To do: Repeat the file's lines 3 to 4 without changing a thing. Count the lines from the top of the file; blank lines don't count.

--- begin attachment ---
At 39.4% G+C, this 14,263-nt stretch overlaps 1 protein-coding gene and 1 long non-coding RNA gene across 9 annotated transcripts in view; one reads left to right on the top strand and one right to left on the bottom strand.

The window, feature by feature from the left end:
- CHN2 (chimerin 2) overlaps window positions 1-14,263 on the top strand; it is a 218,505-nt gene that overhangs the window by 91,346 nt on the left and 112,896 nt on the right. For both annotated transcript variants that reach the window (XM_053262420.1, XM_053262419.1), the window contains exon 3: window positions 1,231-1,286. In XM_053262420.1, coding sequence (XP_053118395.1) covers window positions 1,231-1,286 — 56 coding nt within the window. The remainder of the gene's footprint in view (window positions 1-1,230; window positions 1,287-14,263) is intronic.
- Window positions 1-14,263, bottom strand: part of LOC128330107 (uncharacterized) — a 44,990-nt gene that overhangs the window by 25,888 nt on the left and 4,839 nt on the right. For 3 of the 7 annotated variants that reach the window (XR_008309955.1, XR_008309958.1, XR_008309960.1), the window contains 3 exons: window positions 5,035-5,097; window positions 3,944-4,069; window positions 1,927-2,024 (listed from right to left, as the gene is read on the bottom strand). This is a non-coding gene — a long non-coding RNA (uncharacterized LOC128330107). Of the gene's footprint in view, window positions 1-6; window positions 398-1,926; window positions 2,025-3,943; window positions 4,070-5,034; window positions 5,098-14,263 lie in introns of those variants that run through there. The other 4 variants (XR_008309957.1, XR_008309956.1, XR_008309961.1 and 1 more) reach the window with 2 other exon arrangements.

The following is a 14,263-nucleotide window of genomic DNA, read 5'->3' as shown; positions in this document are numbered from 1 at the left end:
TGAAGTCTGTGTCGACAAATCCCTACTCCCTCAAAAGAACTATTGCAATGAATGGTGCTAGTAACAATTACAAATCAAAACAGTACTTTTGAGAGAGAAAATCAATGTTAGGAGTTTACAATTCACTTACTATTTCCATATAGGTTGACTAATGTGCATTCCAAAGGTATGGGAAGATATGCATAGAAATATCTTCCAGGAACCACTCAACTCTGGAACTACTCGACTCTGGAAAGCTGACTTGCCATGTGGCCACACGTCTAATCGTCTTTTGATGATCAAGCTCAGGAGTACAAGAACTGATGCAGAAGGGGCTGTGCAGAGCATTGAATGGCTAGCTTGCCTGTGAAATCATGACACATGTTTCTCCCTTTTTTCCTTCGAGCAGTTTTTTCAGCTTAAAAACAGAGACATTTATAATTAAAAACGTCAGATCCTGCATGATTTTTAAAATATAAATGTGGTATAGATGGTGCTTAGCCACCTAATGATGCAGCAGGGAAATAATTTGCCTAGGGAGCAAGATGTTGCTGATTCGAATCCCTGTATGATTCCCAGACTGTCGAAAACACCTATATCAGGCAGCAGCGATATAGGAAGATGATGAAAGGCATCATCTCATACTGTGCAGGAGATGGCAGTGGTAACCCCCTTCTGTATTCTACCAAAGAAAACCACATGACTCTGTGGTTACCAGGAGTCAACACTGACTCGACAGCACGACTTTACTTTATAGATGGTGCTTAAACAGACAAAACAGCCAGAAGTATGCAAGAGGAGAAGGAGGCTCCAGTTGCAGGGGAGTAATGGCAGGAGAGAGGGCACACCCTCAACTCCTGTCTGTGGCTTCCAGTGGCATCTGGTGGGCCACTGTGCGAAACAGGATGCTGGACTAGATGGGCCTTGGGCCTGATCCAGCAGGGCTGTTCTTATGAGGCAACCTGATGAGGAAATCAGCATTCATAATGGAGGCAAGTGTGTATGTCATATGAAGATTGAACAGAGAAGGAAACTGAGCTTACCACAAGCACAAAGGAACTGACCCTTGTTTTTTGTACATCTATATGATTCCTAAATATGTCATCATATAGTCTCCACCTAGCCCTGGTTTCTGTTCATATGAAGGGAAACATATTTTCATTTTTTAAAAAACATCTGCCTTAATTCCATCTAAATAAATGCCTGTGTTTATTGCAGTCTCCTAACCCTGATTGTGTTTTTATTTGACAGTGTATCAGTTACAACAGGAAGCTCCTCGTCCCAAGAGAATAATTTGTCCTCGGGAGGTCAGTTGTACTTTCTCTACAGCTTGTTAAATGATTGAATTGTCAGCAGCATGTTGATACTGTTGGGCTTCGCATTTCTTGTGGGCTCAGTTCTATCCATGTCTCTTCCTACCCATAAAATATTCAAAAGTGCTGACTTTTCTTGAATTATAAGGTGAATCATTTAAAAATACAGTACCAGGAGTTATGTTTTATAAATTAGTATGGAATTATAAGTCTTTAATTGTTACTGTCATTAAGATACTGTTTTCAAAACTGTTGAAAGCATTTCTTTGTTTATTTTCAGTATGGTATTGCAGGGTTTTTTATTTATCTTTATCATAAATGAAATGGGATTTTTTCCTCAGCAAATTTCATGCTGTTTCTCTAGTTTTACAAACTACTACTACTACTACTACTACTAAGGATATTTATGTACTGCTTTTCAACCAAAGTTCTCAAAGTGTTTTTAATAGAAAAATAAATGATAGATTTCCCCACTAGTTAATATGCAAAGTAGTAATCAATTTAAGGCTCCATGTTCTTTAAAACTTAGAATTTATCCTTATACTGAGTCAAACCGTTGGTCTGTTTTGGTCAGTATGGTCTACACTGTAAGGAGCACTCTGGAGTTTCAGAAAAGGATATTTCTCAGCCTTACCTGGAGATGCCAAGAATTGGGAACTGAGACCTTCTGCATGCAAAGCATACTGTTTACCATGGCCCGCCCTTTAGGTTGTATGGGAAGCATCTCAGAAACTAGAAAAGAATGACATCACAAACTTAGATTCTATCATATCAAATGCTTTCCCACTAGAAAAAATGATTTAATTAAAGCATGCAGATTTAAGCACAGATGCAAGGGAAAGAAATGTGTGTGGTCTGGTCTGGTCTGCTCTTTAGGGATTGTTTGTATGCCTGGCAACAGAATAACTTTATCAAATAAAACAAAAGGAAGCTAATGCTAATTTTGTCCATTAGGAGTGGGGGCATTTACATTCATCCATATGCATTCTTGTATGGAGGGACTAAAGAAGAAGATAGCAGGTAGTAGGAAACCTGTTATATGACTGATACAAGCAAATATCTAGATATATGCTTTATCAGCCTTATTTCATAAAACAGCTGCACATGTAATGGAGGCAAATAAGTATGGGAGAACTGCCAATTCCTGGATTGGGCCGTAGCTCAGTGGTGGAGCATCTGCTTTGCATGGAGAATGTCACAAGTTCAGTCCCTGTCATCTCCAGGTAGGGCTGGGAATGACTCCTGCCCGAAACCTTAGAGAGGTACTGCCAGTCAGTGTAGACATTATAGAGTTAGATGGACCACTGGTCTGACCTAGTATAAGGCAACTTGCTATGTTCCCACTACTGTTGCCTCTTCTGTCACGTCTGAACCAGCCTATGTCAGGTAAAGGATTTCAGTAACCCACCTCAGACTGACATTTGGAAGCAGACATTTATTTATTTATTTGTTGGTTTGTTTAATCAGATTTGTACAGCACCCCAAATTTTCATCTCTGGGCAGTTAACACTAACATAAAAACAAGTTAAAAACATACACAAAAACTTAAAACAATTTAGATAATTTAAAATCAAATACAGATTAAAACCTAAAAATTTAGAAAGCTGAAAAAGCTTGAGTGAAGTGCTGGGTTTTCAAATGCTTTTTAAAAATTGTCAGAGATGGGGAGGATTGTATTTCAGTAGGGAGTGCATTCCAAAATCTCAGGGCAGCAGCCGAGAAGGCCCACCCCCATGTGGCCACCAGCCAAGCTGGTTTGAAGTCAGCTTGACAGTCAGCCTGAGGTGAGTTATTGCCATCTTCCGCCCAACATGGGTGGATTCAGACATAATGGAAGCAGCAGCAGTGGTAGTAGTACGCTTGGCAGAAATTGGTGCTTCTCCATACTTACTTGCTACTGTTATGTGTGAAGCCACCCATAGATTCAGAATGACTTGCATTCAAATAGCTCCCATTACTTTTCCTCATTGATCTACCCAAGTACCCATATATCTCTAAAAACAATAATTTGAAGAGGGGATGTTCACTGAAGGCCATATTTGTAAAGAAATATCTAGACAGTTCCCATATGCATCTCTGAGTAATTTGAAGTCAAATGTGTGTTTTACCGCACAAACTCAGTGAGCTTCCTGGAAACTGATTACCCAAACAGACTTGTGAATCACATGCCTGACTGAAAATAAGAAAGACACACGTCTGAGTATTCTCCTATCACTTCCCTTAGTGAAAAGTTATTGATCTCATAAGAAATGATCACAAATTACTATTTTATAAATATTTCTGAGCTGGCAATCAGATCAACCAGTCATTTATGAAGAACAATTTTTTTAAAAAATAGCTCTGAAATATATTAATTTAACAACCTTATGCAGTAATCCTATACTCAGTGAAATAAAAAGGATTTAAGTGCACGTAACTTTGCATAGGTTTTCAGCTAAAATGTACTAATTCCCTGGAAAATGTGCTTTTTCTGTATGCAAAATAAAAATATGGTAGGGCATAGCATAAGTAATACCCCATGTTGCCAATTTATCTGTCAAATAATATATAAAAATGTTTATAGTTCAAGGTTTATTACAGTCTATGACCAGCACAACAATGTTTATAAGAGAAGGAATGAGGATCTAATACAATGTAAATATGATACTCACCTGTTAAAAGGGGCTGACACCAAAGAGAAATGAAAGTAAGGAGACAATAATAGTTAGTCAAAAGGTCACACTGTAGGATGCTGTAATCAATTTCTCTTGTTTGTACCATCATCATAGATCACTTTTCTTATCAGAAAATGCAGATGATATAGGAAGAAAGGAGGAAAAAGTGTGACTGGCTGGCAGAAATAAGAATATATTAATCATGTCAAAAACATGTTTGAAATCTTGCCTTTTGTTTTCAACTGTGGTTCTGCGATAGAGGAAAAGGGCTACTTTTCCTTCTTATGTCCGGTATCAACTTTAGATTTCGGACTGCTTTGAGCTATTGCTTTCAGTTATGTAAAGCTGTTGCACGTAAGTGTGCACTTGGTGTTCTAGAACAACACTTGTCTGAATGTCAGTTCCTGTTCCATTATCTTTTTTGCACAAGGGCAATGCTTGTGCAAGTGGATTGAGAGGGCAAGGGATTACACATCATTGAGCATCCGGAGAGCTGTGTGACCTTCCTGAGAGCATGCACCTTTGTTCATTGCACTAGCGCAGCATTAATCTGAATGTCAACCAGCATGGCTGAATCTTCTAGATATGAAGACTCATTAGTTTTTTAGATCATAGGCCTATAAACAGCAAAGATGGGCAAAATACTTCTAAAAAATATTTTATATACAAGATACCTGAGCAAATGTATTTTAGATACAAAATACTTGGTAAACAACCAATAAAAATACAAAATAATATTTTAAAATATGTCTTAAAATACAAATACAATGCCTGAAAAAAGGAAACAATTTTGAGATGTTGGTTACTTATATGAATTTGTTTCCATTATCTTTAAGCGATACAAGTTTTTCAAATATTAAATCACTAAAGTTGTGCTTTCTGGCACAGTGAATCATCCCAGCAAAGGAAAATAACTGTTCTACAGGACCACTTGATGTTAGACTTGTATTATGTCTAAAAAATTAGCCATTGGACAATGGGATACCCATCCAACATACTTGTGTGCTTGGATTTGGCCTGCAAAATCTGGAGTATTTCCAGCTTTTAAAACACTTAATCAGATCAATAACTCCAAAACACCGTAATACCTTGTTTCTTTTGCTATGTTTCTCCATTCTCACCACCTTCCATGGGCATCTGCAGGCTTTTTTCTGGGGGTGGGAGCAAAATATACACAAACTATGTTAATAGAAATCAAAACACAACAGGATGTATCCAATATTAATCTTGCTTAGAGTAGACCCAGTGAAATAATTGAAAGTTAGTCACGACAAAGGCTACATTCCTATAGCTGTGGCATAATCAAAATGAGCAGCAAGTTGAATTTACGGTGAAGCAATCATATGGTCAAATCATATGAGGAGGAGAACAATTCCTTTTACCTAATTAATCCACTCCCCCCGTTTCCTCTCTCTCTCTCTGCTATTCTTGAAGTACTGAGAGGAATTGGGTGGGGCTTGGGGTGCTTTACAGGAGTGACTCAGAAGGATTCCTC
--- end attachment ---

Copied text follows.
- CHN2 (chimerin 2) overlaps window positions 1-14,263 on the top strand; it is a 218,505-nt gene that overhangs the window by 91,346 nt on the left and 112,896 nt on the right. For both annotated transcript variants that reach the window (XM_053262420.1, XM_053262419.1), the window contains exon 3: window positions 1,231-1,286. In XM_053262420.1, coding sequence (XP_053118395.1) covers window positions 1,231-1,286 — 56 coding nt within the window. The remainder of the gene's footprint in view (window positions 1-1,230; window positions 1,287-14,263) is intronic.
- Window positions 1-14,263, bottom strand: part of LOC128330107 (uncharacterized) — a 44,990-nt gene that overhangs the window by 25,888 nt on the left and 4,839 nt on the right. For 3 of the 7 annotated variants that reach the window (XR_008309955.1, XR_008309958.1, XR_008309960.1), the window contains 3 exons: window positions 5,035-5,097; window positions 3,944-4,069; window positions 1,927-2,024 (listed from right to left, as the gene is read on the bottom strand). This is a non-coding gene — a long non-coding RNA (uncharacterized LOC128330107). Of the gene's footprint in view, window positions 1-6; window positions 398-1,926; window positions 2,025-3,943; window positions 4,070-5,034; window positions 5,098-14,263 lie in introns of those variants that run through there. The other 4 variants (XR_008309957.1, XR_008309956.1, XR_008309961.1 and 1 more) reach the window with 2 other exon arrangements.